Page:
As Donald Trump begins to transition into his presidency, the healthcare community has begun to make predictions about the impact of Trump’s policies on independent physicians. But what can direct primary care (DPC) providers expect to see the next four years?
Though a health care agenda has yet to be clearly outlined by Trump’s transition team, one of the tenets of health policy for both Republican lawmakers and Trump revolves around Health Savings Accounts or HSAs. These medical savings accounts allow taxpayers with high-deductible plans to use tax-free funds to pay for qualified medical expenses.
Currently, concierge practices that see patients enrolled in HSAs or Flexible Spending Accounts (FSAs) through an employer, can use their tax-exempt HSA or FSA funds to pay for their concierge physician’s annual fees. Annual fees charged by concierge practices include many medical services, including annual physicals. Unlike concierge physicians, physicians practicing within a DPC model currently cannot be reimbursed by HSA or FSA funds. This means that direct primary care is all but ignored in IRS code as it is not considered a “qualified medical expense,” under Sec. 213(d) of the Internal Revenue Code.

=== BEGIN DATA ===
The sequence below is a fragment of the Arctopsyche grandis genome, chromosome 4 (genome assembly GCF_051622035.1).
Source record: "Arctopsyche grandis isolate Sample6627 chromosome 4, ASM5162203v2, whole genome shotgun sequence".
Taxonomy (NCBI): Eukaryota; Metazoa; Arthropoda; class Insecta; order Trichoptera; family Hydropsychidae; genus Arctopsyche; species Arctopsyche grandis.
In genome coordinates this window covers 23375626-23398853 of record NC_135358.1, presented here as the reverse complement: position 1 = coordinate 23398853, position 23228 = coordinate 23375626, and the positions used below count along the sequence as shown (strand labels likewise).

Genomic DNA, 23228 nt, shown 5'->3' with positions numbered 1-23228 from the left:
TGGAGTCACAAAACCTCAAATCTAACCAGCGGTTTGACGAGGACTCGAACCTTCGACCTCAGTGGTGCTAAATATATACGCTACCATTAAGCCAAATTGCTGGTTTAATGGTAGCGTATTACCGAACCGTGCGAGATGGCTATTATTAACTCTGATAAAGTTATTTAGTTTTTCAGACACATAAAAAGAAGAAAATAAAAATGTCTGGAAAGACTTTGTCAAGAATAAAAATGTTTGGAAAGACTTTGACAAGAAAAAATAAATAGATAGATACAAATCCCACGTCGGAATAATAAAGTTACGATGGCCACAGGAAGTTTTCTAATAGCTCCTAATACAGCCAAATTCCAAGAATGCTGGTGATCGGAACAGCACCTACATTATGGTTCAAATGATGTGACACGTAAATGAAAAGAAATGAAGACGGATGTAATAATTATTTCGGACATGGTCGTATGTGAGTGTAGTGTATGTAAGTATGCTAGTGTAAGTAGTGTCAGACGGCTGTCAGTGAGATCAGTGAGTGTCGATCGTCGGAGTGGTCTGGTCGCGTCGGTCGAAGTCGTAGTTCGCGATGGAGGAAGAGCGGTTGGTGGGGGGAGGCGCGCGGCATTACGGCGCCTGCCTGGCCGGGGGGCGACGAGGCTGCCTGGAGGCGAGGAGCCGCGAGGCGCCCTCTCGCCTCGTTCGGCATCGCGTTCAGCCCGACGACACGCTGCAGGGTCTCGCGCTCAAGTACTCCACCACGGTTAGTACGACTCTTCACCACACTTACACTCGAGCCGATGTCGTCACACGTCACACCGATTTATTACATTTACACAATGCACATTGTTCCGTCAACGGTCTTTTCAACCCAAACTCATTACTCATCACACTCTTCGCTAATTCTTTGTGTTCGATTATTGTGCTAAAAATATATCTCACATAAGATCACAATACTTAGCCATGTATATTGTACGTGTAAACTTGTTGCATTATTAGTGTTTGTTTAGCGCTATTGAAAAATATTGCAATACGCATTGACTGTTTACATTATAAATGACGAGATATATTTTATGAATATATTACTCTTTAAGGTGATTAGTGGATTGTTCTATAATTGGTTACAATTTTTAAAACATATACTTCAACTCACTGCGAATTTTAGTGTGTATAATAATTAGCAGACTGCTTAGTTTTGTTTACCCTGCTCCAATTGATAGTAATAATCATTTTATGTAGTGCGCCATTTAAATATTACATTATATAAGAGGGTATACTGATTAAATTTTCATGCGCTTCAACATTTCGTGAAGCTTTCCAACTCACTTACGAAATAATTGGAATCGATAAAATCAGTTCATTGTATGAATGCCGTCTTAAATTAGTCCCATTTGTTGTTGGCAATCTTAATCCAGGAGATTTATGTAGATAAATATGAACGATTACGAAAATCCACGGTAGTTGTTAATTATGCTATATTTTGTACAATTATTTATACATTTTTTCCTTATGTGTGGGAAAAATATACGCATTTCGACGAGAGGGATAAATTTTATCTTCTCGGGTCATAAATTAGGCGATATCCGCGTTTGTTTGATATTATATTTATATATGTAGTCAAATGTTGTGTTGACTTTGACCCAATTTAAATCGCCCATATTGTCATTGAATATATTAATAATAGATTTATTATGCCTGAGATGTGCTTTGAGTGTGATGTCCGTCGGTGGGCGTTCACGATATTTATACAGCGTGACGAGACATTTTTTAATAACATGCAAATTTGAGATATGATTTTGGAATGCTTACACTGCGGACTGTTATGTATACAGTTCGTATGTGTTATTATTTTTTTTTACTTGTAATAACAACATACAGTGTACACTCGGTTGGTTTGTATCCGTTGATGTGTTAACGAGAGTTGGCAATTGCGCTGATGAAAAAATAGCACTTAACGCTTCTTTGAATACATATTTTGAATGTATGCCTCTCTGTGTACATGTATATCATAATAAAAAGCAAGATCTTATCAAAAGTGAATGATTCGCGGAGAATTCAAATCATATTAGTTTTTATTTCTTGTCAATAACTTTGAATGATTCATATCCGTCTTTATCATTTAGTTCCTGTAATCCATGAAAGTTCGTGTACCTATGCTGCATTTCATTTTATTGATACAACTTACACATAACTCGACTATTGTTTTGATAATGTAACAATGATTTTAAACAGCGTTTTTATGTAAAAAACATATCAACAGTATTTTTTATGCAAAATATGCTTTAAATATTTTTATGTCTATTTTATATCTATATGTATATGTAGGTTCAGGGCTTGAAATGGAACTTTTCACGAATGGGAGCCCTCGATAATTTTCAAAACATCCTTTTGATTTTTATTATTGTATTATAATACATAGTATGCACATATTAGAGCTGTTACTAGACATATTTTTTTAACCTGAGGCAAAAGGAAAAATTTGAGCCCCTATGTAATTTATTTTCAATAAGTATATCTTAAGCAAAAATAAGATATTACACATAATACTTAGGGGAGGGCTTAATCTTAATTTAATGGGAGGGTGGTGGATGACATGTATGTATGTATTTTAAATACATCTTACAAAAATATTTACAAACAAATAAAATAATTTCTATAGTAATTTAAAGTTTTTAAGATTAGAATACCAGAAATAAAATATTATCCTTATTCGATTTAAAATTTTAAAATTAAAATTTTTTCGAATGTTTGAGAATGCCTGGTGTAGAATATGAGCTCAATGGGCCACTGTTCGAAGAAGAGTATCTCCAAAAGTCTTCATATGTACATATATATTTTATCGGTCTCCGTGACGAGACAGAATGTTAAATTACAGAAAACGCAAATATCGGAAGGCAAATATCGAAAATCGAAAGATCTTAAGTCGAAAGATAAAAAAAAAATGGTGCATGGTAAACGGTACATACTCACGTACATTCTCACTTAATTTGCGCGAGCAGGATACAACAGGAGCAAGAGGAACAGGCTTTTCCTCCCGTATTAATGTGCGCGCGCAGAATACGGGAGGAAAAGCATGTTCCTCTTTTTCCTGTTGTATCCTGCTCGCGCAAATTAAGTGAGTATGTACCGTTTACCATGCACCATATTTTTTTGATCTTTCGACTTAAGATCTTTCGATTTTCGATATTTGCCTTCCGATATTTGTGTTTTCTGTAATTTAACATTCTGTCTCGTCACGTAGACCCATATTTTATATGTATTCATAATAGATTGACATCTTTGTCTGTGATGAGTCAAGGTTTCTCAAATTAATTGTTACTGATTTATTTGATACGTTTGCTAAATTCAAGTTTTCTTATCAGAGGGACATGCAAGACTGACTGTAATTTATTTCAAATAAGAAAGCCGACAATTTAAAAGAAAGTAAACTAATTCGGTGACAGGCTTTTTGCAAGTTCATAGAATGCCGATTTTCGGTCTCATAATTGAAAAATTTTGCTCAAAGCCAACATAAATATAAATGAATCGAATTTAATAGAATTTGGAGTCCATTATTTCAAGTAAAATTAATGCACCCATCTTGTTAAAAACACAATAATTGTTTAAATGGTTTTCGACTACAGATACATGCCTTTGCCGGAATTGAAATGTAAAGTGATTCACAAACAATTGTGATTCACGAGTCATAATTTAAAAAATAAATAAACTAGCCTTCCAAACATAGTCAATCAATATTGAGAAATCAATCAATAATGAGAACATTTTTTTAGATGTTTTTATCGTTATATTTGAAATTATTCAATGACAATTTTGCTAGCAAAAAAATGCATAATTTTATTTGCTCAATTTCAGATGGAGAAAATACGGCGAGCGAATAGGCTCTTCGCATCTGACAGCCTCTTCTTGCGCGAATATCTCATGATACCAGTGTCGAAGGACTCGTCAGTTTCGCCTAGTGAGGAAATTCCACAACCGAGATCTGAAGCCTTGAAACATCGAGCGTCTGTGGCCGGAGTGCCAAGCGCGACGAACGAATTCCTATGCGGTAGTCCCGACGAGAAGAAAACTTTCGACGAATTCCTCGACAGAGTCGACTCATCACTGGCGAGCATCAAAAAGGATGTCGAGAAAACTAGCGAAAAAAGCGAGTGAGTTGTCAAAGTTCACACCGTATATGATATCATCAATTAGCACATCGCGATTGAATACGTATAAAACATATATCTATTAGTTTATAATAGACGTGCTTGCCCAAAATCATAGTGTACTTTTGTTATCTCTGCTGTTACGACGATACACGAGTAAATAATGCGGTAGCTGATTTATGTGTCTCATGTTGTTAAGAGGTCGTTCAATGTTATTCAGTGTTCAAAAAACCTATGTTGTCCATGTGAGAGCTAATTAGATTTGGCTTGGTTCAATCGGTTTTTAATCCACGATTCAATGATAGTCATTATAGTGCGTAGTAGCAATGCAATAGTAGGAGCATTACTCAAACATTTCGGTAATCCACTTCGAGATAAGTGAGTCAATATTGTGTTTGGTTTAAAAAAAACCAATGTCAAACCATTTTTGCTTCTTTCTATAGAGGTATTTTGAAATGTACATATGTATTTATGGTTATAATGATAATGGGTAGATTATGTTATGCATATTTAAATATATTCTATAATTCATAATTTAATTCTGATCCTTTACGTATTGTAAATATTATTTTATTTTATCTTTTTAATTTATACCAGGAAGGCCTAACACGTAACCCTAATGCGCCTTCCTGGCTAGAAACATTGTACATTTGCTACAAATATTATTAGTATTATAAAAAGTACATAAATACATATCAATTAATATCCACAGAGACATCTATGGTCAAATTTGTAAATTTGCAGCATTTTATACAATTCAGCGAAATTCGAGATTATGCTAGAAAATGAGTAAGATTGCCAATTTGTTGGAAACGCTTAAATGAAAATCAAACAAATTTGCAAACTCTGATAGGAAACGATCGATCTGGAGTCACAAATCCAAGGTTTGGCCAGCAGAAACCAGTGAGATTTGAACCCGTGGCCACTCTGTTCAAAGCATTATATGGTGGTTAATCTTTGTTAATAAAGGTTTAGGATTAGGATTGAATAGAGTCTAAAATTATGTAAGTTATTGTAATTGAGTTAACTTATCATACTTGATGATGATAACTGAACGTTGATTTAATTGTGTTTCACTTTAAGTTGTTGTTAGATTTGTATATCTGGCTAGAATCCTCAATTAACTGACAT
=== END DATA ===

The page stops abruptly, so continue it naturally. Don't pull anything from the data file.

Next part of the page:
But with Republicans holding more power come January 20, it’s likely that HSAs could be expanded to include direct primary care monthly fee arrangements. Legislation could be introduced in Congress that would allow HSAs to work in conjunction with direct primary care practices.
If this happens, DPC physicians would benefit. An expansion of HSAs into direct primary care territory could not only incentivize more patients to seek care from DPC practitioners but also potentially encourage more physicians to open up DPC practices across the country.
At Elation, we support DPC practices and expanded access to all forms of high quality care. We hope president-elect Trump and our next Congress will allow patients to use alternative HSAs to pay for their DPC memberships.
It’s clear that IRS code has not kept up with the current state of healthcare and an inequity exists between concierge practices and DPC practices. Most importantly – however – patients need flexible options for the way they receive comprehensive primary care and expanding HSAs to include direct primary care accomplishes that.